The cassiterite-anatase-ilmenite-monazite-sulphide-chlorite assemblage of North Tincroft Lode
Geoscience in South-West England
North Tincroft Lode (New Cook's Kitchen Mine) forms a segment of an ENE-WSW-striking lode structure that can be traced for similar to2 km along strike and similar to800 m vertically through the Camborne-Redruth mining district, Lode samples from previously undescribed shallow workings between deep and shallow adit levels (similar to28-45 m below surface) have been analysed by optical microscopy, SEM and XRD, and reveal a complex polymetallic mineralogy, Cassiterite, arsenopyrite, chalcopyrite and sphalerite galena inclusions) occur in a dense, non-brecciated, chlorite fluorite quartz matrix and are accompanied by significant monazite, anatase and ilmenite. All phases are fine-grained (< 200 gm diameter) and the paragenetic relationships suggest rapid, telescoped, infilling of the lode by cassiterite, monazite and ilmenite, in a matrix of sulphides and chlorite. Vugs within the matrix contain euhedral single crystals, twins and intergrowths of anatase and monazite, with less common cassiterite, chalcocite, chalcopyrite, bornite, cuprite, ilmenite, goethite. langite, brochantite, marcasite, arsenopyrite, pyrrhotite, sphalerite and apatite. The North Tincroft Lode, with its cassiterite-sulphide-chlorite assemblage, is faulted by Pryce's Lode at the 175 fathom level (similar to320 metres below surface). The mixing between magmatic-hydrothermal and meteoric fluids previously inferred to generate such assemblages must therefore have occurred early in the mineralisation history and was possibly coeval with development of cassiterite-tourmaline assemblages at depth.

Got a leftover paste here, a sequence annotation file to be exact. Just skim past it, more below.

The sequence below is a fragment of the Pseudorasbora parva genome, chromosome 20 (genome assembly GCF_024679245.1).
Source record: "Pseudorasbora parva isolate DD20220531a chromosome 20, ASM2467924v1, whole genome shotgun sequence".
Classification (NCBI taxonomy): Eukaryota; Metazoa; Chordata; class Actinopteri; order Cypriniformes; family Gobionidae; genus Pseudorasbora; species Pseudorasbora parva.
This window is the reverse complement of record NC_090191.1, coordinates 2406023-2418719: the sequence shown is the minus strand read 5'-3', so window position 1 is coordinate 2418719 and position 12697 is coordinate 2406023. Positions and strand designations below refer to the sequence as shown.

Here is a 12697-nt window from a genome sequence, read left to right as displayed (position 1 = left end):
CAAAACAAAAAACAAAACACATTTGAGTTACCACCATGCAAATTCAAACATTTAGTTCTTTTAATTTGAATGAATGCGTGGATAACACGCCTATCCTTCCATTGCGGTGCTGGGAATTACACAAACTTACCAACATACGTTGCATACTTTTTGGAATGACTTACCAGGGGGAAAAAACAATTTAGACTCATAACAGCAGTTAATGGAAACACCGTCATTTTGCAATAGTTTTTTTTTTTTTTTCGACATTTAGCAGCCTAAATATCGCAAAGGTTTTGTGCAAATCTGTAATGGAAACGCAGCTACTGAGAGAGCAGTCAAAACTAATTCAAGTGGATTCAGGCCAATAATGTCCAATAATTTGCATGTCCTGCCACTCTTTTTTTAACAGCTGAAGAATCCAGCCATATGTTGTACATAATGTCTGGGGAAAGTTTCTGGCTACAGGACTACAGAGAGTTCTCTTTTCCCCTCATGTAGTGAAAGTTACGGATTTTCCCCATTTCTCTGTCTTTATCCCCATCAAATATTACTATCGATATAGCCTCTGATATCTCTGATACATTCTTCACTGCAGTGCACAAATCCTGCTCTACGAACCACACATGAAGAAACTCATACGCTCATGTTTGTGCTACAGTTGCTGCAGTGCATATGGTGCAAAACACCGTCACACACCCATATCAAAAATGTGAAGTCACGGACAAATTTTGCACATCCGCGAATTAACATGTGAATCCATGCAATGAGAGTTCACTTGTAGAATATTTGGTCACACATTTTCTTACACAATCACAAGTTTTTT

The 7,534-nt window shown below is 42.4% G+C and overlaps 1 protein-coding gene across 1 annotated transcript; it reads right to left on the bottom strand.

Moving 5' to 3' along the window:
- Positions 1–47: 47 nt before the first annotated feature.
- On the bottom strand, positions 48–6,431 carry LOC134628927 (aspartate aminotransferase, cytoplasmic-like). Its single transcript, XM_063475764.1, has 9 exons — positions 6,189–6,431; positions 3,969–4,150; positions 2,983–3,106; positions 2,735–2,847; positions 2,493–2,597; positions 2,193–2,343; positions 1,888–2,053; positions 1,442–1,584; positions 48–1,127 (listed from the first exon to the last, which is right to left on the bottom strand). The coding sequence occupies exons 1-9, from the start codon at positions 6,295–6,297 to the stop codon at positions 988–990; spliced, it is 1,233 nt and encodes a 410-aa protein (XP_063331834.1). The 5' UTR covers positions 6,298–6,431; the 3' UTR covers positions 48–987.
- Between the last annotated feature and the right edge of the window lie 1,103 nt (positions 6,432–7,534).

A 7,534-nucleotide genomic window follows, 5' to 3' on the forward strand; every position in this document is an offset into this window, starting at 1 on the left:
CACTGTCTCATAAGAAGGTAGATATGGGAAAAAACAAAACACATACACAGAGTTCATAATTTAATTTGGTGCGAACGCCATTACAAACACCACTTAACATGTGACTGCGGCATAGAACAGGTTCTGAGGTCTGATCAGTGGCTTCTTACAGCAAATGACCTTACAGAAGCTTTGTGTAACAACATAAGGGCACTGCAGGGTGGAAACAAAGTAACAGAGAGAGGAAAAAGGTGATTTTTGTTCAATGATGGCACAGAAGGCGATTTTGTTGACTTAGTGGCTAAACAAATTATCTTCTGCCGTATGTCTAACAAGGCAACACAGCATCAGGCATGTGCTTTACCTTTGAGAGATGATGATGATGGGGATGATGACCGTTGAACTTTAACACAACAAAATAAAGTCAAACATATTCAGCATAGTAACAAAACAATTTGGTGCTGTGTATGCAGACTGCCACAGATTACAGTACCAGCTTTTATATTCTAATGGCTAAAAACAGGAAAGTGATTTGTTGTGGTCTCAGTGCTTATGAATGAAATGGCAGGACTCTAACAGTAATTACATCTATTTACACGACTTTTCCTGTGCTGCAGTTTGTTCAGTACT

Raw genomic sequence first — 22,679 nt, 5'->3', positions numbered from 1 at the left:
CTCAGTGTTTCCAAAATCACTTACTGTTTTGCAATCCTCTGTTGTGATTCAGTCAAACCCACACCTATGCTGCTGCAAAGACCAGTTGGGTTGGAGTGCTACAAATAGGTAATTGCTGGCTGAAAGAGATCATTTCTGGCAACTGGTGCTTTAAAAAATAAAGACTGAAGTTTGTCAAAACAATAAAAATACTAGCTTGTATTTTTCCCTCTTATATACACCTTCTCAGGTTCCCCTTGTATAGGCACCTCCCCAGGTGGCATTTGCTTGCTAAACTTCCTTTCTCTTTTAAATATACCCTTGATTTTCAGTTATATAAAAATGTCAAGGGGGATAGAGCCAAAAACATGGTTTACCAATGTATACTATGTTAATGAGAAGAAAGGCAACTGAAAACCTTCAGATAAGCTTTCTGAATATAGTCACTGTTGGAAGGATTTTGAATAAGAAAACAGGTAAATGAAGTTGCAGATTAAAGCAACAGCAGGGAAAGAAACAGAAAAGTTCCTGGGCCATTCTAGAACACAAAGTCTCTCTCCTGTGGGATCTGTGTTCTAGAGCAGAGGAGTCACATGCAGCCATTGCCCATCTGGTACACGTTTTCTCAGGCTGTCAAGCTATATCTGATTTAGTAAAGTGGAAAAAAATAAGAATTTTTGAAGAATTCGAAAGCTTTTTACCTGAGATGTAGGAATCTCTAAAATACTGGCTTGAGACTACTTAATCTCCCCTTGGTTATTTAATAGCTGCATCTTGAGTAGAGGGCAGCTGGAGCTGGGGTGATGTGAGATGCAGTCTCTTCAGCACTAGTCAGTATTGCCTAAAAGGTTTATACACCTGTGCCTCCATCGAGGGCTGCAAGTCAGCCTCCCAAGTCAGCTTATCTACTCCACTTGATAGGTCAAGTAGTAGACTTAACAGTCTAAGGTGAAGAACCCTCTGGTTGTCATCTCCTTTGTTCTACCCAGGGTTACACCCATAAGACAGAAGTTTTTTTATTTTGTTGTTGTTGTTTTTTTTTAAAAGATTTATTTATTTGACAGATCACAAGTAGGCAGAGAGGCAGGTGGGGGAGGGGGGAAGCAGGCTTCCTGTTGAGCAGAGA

Vol. 10, pp. 50 - 57
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